Theresa May’s overseas students plan ‘blocked’ by chancellor

Plan to force overseas students to leave the UK after graduation appears to have been blocked by George Osborne

January 7, 2015
Theresa May speaking at podium
Source: Reuters

Source: Reuters

Ms May had wanted the Conservatives to include the policy – which would have made universities responsible for ensuring students left the country – in their manifesto for the general election.

The inventor Sir James Dyson criticised the plans this week, saying that they would harm the UK economy.

According to a report in the Financial Times today, senior Conservative officials have said that “the measures will not be included in the Tory manifesto, with Mr Osborne a leading voice in warning that the move would be damaging to the economy”.

“We have a policy that international students can stay when they graduate if they find a graduate-level job paying £24,000 a year,” the newspaper quoted a Tory official as saying.

David Willetts, the former universities and science minister, discussed the developments on the BBC Radio 4’s Today programme this morning.

He said of Ms May’s plan: “I don’t think it was a good idea.

“It was never government policy and I’m pleased that, judging by these press reports today, it’s not going to be Conservative policy at the next election.”

Ms May’s proposal on overseas students, made shortly before Christmas, was widely seen as part of an attempt to position herself for a potential Tory leadership bid by seeking favour from the Right of the party.

Although the plans now appear to have been rejected by Tory colleagues, overseas newspapers had already reported Ms May’s plans. This is likely to have raised fears among UK universities that the perception overseas of the country as a welcoming destination for foreign students has been further damaged by the affair.

“UK to ‘kick out foreign graduates’ to curb immigration,” ran a Times of India headline.

“Come to the UK: Graduate, and then get the hell out!” was the Bangalore Mirror’s take on Ms May’s plans.

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Reader's comments (1)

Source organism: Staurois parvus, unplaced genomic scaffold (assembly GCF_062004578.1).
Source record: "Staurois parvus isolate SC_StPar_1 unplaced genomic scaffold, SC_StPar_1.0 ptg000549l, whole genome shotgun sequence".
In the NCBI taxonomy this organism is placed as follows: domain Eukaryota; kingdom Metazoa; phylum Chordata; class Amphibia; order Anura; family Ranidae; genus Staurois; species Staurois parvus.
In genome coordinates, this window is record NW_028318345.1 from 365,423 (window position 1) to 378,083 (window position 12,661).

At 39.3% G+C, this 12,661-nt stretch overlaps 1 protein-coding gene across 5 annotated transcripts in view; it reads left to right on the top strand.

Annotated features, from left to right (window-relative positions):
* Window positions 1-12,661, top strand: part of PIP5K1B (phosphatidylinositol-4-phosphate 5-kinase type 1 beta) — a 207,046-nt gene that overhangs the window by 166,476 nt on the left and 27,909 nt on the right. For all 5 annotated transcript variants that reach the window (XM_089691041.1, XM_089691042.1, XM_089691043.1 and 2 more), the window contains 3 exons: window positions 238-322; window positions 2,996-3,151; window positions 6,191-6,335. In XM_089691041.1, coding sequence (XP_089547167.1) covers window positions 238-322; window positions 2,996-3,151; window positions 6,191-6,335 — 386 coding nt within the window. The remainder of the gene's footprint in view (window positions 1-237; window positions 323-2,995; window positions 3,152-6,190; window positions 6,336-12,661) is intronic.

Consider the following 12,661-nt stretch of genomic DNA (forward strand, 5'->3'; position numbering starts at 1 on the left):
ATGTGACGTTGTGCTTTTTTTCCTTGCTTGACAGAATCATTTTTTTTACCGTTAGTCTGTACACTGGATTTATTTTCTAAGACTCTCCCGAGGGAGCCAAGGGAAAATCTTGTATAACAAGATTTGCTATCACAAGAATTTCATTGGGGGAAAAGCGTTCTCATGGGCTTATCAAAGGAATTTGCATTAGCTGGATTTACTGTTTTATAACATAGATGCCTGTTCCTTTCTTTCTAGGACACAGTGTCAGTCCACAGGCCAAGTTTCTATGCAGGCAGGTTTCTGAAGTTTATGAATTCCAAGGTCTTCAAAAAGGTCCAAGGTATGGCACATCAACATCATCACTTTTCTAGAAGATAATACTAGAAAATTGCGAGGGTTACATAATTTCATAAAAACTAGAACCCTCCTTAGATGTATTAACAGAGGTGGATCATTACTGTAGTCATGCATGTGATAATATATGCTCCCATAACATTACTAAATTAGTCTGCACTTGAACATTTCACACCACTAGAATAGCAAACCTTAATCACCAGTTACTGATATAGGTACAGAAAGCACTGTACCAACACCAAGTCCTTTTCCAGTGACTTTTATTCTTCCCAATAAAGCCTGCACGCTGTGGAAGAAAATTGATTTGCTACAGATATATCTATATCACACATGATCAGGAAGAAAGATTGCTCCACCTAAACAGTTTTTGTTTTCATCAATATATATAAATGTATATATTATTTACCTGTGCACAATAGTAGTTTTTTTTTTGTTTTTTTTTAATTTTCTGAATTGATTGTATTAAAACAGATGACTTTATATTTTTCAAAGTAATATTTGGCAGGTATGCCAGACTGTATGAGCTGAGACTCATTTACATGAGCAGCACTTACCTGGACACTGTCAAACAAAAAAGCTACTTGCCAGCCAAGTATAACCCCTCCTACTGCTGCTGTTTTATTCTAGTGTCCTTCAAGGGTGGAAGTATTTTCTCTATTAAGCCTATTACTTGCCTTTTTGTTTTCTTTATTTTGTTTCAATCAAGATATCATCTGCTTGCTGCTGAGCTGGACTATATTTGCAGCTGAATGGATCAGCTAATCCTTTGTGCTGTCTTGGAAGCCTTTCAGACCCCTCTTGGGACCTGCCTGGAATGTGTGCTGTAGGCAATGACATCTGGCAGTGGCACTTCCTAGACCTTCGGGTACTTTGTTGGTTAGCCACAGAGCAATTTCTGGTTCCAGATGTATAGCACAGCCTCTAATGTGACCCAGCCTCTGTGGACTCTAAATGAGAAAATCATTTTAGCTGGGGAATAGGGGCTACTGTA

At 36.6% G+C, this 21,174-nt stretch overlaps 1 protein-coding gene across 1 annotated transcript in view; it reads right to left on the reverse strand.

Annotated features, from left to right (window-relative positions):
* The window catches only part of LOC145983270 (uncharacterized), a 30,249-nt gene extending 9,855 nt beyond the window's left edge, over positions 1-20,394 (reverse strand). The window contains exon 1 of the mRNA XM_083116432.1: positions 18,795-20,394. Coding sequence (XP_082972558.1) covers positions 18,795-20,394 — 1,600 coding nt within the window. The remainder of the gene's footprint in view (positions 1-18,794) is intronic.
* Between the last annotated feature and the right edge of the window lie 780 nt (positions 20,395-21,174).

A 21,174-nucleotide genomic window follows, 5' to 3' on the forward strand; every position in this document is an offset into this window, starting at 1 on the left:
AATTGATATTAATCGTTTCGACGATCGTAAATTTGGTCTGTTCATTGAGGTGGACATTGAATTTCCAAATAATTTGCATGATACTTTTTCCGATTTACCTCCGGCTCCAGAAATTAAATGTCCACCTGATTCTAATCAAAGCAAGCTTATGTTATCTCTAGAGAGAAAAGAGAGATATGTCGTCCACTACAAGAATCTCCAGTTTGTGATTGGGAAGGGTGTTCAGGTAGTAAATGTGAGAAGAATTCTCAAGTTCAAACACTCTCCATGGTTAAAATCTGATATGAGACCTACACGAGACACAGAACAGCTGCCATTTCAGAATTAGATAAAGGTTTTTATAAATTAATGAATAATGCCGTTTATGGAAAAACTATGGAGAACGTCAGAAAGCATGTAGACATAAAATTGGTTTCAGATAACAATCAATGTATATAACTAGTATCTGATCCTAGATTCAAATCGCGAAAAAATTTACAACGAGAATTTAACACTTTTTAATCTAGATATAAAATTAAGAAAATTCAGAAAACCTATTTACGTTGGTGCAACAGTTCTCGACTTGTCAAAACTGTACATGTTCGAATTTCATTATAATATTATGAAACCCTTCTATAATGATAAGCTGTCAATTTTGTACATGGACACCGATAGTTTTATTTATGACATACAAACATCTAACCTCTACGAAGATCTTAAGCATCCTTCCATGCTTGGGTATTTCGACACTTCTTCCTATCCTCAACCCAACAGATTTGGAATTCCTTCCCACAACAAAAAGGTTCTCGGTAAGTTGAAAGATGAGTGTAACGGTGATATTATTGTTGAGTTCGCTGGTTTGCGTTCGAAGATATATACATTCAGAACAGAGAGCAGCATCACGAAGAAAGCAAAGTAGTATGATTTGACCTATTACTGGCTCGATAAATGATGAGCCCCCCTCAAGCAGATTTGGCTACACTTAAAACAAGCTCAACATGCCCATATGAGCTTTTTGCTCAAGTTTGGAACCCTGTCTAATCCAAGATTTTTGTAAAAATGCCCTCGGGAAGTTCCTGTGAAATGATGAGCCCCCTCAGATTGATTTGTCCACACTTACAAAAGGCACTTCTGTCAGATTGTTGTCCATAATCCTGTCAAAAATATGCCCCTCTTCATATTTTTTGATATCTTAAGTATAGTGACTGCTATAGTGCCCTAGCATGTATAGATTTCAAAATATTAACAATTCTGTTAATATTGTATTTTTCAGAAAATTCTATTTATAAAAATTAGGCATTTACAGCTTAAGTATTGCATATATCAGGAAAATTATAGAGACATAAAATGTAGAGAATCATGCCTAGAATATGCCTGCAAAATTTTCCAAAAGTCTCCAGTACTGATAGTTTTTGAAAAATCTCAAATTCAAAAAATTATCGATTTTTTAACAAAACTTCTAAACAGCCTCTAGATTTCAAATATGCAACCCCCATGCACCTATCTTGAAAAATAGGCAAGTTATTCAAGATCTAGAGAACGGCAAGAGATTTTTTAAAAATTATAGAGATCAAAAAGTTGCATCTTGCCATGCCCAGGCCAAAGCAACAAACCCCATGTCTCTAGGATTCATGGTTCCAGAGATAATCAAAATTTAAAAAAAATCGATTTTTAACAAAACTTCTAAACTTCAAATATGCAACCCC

That's good news, but the sector needs to continue to push hard to counter the students as immigrants theme. Particularly we must tackle both the rhetoric and some of the dubious data that gets repeated. So, on Monday when the Home Secretary defended her proposal in the Commons, she relied on two main ideas. She said: "Of course we want people who wish to come here to do genuine degrees at proper educational establishments, but the Government have been clearing up the abuse that was allowed to run rife with student visas under the previous Labour Government, and 800 colleges are no longer able to take in overseas students. We want the brightest and best to come to the UK, and that is exactly what our policies are destined to do." The "Brightest and best" formulation has all the exactness you'd expect of a phrase taken from a hymn. Only wise men need apply. The other, ois the notion that 800 bogus colleges have been shut. She didn't say that on Monday, but the PM has. This isn't the case - 800 sponsors have come off the register, but that double counts a whole slew that have gone back on (London Met is just one example) but also a much larger number of perfectly good places that have come off the register on their own volition. As well as many language schools that will have opted for shorter courses that students can access with a student vistor visa, there are a number of prep schools, secondary schools and colleges. Ministers allow the impression to form that the 800 were all bogus colleges with fake students. Clearly there were some places that we should all be grateful have been closed down - we read that some 'independent' universities want to dissociate themselves from the 'dross' - but the whole sector should own the efforts to drive out fraudulent colleges, whether they are immigration scams or not.